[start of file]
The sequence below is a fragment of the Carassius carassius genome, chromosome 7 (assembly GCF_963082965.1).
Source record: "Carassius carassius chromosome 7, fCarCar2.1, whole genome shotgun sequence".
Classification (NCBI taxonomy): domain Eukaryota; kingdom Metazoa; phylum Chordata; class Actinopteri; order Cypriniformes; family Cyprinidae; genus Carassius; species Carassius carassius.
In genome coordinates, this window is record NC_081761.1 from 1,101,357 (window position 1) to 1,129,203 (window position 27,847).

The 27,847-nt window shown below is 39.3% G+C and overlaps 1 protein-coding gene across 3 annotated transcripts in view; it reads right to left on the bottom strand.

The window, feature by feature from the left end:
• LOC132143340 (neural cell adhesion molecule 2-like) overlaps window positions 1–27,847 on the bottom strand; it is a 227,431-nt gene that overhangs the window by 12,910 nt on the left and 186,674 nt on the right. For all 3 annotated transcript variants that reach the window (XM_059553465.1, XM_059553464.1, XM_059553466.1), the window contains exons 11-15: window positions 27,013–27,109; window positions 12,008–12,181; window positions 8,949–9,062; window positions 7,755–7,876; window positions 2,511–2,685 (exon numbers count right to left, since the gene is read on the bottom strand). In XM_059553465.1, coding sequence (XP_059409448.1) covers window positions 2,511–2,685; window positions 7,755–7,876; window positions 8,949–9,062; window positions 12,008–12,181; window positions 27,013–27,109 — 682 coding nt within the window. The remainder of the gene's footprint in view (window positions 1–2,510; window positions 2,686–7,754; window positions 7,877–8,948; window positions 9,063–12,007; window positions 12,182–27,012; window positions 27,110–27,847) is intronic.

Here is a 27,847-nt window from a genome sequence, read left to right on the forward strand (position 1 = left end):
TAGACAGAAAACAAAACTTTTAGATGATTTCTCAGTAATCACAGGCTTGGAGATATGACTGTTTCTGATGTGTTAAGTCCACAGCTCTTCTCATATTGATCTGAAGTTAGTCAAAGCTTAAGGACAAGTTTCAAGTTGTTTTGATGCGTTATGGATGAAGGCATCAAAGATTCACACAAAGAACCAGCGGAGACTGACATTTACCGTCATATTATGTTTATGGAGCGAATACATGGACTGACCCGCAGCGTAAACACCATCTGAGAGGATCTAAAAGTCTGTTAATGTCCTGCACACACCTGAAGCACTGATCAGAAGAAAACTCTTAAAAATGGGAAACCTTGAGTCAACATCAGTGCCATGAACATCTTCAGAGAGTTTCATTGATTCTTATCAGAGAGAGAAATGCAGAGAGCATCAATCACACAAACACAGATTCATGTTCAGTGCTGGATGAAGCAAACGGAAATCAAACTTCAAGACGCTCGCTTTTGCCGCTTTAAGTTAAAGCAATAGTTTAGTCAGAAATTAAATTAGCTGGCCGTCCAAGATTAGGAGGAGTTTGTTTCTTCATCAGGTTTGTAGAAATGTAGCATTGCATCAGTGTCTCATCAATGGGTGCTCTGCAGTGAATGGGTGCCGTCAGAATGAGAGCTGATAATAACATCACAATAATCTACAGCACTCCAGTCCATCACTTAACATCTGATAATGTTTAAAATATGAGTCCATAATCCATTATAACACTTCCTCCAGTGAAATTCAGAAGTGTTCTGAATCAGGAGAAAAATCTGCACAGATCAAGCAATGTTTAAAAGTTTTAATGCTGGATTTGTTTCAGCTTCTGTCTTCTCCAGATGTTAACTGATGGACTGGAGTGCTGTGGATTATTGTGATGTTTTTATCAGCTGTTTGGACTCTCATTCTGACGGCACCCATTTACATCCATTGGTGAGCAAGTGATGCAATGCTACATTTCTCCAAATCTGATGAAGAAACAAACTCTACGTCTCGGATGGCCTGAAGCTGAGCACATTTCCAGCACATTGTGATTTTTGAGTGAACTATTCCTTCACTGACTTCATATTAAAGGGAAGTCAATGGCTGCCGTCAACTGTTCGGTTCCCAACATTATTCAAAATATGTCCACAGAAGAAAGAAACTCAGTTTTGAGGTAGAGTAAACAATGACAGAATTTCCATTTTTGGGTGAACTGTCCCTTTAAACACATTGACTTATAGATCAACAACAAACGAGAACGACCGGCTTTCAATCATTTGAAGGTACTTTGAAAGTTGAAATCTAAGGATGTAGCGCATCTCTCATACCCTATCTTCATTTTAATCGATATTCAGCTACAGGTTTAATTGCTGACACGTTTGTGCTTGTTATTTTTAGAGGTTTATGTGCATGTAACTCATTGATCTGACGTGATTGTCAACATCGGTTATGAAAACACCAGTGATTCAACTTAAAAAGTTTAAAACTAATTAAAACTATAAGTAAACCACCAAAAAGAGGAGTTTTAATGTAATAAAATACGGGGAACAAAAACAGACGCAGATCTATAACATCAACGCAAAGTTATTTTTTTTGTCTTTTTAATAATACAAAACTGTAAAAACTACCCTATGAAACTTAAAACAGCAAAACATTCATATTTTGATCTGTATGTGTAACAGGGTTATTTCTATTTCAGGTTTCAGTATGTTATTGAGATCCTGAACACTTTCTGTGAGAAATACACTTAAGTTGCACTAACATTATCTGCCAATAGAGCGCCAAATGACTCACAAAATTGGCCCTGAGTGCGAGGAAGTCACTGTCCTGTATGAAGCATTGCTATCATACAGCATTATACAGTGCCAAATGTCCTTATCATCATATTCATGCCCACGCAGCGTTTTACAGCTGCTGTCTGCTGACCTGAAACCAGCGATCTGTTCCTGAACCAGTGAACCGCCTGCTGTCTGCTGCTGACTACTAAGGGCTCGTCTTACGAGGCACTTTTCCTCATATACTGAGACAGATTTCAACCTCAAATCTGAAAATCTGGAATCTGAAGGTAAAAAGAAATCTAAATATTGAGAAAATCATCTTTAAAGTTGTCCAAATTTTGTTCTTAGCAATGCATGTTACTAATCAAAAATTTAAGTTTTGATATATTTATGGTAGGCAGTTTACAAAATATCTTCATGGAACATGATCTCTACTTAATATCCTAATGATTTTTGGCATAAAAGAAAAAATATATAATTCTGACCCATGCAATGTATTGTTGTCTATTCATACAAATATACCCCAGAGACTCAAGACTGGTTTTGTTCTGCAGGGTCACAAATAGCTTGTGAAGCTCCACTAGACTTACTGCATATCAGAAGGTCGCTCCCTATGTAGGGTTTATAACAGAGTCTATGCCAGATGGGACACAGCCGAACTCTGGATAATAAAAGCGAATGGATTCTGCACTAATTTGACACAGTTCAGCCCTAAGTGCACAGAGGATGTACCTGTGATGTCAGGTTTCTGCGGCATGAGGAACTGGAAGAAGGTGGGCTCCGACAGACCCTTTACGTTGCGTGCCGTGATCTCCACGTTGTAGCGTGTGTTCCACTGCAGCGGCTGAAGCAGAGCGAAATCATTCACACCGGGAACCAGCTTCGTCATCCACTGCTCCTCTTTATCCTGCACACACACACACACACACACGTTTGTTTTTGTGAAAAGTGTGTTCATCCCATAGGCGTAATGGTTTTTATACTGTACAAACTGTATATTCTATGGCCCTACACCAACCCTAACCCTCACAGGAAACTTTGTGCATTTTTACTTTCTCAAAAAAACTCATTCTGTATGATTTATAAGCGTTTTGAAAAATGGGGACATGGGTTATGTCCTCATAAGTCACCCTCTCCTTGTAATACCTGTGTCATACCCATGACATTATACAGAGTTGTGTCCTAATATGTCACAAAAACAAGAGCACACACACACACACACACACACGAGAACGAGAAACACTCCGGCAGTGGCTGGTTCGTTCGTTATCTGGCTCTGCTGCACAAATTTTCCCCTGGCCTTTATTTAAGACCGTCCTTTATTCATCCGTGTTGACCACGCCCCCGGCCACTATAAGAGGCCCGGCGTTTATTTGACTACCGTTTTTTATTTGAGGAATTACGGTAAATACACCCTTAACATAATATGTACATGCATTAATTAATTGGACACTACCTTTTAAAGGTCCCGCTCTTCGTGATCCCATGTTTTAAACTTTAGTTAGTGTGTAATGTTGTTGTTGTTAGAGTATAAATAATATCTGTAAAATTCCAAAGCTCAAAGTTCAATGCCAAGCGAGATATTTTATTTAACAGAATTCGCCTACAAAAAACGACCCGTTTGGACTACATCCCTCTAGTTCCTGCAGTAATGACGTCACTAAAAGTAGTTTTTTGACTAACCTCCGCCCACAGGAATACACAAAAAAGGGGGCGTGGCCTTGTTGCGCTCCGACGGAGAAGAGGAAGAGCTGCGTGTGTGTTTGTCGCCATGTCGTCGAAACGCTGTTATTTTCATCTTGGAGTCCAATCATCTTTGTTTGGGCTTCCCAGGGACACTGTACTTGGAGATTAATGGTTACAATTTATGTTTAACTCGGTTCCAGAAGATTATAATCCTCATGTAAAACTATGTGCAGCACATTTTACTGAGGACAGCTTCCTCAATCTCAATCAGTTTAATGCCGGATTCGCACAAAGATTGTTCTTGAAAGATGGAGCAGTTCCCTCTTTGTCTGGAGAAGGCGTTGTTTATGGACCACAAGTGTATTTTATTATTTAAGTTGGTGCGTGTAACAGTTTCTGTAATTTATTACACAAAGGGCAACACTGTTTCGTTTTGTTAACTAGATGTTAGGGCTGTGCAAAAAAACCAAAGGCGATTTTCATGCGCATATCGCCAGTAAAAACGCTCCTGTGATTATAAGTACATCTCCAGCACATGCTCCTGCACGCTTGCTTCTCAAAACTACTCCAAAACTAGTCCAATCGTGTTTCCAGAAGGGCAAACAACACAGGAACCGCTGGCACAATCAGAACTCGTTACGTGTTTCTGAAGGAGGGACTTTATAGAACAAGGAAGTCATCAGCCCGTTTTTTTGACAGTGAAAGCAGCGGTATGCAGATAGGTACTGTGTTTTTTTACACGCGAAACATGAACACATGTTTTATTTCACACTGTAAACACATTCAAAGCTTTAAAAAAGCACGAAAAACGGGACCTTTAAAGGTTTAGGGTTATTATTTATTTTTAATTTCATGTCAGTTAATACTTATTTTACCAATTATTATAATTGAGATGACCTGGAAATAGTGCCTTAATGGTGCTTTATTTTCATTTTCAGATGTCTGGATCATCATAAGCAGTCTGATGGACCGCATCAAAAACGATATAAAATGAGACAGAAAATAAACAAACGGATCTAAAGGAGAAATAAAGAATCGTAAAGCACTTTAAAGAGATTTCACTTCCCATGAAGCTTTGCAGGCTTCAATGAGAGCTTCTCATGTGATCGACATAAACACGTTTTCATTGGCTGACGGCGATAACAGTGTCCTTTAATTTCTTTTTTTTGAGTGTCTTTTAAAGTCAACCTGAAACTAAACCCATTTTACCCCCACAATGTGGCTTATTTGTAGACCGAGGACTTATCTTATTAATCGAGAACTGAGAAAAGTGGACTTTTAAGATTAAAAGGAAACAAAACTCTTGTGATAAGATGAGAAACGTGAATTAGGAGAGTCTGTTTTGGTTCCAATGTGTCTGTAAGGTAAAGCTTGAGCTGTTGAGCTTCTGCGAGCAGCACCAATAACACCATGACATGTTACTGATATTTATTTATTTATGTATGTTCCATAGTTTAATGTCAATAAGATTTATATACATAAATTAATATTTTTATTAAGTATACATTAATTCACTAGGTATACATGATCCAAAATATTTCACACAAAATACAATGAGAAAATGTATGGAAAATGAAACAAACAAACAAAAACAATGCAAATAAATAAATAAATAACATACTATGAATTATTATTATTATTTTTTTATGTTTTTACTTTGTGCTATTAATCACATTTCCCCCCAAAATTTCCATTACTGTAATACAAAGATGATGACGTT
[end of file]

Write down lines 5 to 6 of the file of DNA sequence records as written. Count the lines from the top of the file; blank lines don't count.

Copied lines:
The 27,847-nt window shown below is 39.3% G+C and overlaps 1 protein-coding gene across 3 annotated transcripts in view; it reads right to left on the bottom strand.

The window, feature by feature from the left end: